“We really thought all the investment banks would go under,” says Diggle, who as a hedge-fund manager uses options and warrants to bet on price swings in the market. “Everyone said, ‘Buy gold.’ But at the end of the day, you can’t eat it. If everything else goes and I just have these farms, it makes me moderately wealthy.”
The hedge fund Diggle co-founded, Artradis Fund Management Pte in Singapore, suffered about $700 million in losses. He closed it in March and opened another Singapore-based hedge fund, Vulpes Investment Management Pte. Diggle plans to incorporate his five farms into an investment management group run by Vulpes.
From his vantage point in Asia, where the British expatriate has worked for the past two decades, Diggle says he’s witnessed aspiring locals eating their way up the food chain.
“You can see what a more prosperous China will consume,” Diggle, 47, says. “It means more dairy, more meat -- not just pork and chicken.”
Investors find in farmland a respite from the cyclical price swings of the commodities market. Since 1970, there have been at least four price jumps of at least 100 percent that were followed by steep declines in the S&P agriculture commodities index. By contrast, the average value of an acre of farmland tracked by the U.S. Department of Agriculture has been on a mostly steady climb from $737 in 1980 to $2,350 in 2011.
“Farmland is the lowest-risk part of the value chain, but it’s also a key part of production,” says Jose Minaya, TIAA-CREF’s head of natural resources and infrastructure investments.
In the U.K., where farm prices are also rising, one money manager traded his career at BlackRock Inc. for one in farming. Graham Birch, 51, left in 2009 as the London-based head of the natural resources team at BlackRock, the world’s biggest asset manager, to run his two dairy, wheat and barley farms in southwest England full time.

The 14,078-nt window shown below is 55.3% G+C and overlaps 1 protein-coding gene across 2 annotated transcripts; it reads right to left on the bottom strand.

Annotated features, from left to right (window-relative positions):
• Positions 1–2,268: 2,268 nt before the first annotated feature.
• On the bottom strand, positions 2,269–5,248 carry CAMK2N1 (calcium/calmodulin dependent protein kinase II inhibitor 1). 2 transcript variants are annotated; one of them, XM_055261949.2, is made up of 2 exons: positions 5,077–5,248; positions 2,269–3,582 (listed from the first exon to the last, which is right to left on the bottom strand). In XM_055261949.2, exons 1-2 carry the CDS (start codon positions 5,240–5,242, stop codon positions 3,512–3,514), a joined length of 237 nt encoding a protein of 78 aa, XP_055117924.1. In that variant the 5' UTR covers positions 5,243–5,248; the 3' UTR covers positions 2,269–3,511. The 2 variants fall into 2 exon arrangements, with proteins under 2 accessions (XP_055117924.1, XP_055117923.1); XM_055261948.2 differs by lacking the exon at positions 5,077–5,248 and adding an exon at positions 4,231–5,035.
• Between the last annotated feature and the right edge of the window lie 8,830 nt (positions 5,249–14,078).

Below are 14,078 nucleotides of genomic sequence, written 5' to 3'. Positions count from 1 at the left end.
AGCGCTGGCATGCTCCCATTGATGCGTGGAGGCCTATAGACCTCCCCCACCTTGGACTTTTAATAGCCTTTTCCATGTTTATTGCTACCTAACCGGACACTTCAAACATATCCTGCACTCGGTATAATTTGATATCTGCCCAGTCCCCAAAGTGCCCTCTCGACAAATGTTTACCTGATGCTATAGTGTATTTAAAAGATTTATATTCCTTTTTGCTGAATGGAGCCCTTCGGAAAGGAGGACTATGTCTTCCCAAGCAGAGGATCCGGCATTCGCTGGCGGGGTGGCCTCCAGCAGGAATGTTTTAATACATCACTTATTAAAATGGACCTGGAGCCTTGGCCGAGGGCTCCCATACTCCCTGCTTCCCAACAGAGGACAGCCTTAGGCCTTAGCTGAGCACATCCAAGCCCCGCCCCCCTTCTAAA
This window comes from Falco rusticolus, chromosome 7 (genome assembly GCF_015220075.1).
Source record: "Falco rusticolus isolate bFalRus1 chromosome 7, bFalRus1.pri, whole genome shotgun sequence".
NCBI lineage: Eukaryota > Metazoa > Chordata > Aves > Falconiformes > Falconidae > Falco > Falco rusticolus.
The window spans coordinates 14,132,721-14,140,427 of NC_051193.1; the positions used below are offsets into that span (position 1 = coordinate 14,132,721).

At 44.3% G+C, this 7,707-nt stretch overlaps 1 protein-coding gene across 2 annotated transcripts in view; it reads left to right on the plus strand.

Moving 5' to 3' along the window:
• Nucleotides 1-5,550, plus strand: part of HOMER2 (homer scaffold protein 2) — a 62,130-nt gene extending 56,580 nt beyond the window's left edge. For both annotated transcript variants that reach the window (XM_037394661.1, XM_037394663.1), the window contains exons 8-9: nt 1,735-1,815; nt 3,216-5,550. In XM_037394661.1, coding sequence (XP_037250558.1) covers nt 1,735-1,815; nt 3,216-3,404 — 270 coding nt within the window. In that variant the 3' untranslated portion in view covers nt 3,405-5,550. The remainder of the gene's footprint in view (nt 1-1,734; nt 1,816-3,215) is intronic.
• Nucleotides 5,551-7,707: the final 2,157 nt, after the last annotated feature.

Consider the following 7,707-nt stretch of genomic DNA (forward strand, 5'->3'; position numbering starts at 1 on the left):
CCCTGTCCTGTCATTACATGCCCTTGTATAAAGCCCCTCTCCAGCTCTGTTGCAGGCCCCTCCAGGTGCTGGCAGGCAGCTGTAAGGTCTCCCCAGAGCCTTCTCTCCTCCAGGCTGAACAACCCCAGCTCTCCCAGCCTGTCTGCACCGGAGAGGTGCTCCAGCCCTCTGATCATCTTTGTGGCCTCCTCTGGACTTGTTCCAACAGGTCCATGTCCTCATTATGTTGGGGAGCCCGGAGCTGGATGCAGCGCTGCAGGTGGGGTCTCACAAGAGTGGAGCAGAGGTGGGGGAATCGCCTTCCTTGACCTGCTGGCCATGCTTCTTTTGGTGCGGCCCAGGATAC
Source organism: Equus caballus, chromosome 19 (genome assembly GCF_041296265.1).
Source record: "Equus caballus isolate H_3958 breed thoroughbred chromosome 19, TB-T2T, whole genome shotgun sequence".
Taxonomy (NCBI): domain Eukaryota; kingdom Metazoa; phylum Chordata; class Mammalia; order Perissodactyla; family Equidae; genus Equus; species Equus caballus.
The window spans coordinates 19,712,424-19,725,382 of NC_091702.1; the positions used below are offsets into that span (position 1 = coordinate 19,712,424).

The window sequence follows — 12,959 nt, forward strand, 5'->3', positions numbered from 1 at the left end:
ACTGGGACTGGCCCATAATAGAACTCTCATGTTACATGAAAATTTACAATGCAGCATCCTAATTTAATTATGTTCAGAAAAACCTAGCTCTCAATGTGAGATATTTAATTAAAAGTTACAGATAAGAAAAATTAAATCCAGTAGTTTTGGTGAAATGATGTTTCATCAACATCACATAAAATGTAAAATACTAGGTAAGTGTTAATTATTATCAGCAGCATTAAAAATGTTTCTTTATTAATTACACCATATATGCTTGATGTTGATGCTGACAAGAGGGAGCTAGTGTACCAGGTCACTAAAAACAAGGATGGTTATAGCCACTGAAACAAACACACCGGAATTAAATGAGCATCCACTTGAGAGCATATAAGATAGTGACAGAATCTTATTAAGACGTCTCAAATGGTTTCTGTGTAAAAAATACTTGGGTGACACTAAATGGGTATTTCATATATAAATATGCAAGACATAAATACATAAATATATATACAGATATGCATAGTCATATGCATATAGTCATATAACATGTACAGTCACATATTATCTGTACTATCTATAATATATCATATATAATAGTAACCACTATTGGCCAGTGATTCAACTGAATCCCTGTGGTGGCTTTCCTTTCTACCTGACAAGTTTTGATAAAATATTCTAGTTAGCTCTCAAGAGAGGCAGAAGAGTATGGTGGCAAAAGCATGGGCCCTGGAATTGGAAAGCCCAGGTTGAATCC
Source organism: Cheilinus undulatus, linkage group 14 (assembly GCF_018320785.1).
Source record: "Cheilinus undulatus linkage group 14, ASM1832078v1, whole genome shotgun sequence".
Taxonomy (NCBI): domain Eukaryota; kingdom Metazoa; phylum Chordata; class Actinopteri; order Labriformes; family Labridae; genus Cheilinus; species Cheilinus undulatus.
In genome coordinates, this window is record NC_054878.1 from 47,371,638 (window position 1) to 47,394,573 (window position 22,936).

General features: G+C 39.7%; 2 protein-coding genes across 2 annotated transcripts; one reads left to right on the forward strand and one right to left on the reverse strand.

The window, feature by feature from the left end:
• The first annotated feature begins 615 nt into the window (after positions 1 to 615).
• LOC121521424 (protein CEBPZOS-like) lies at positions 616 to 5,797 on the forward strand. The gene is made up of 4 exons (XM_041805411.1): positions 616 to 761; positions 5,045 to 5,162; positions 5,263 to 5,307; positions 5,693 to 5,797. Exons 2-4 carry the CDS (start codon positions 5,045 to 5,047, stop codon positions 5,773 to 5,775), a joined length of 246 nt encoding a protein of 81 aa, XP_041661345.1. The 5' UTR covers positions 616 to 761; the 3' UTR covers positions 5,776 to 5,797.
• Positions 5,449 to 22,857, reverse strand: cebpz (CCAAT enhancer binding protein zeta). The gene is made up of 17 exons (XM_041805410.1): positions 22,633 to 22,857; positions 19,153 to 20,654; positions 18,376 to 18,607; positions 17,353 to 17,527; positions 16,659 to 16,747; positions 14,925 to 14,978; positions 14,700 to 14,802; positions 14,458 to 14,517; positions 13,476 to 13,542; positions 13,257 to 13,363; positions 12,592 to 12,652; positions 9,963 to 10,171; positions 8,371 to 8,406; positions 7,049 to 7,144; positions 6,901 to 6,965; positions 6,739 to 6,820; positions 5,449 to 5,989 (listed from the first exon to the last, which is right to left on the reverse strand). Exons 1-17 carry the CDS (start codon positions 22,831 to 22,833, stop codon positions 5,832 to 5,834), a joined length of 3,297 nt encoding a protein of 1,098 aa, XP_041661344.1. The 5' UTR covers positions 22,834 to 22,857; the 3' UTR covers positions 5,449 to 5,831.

Birch, who says farming has suffered from a lack of investment and management talent, has spent $1 million on improvements. He now captures all of the effluent from his 600-cow herd, stores it in a 4 million-liter (1-million-gallon) steel tank and uses it as fertilizer for his crops. “At heart, I am basically a businessman, and I want to try to apply the things I learned over the years to see what I could do,” Birch says.
Wall Street Roots
Ceres Partners’ Wall Street roots are evident in the firm’s makeshift office in an old clapboard farmhouse that sits in the middle of cropland. Lucite tombstones resting on a shelf in a small room mark deals done by Brandon Zick, a former vice president of strategic acquisitions at Morgan Stanley’s investment management unit. Vieth hired Zick in January to help analyze and manage farm purchases.
Vieth, a 1982 graduate of the University of Notre Dame Law School, began his career as a securities and corporate lawyer before moving to the pits of the Chicago Mercantile Exchange, where he traded S&P 500 options. After a series of stints running an arbitrage team for Fuji Securities Inc. and other firms, he was hired as chief investment officer of fixed income at PanAgora, the quant firm, in 1999.
By about 2006, Vieth’s concerns about the economy were mounting: Inflation was at a low, and the dollar had peaked as U.S. debt and deficits soared. So he searched for an asset class that would benefit from a currency decline and rising prices. His research led him to farms, since a falling dollar boosts U.S. crop exports.
Vieth then connected with Paul Blum, a fellow Notre Dame alumnus who spent some of his youth on a farm in upstate New York and today acts as Ceres’s point person with tenant farmers.
As the dollar fell 24 percent against the euro from January 2006 through May 2008, the pair started buying land as personal investments until the business grew too big for Vieth to manage during evenings and weekends. So, in late 2007, he founded Ceres, just as tightening credit markets began to push the global economy into a recession.
He named the firm Ceres for both the Roman goddess of agriculture and a bar he frequented during his trading days in Chicago. “I was more convinced hard assets were where you wanted to be, and farmland was the best investment I could identify,” Vieth says. By May 2011, he had collected 17,238 acres, mostly in the Midwest.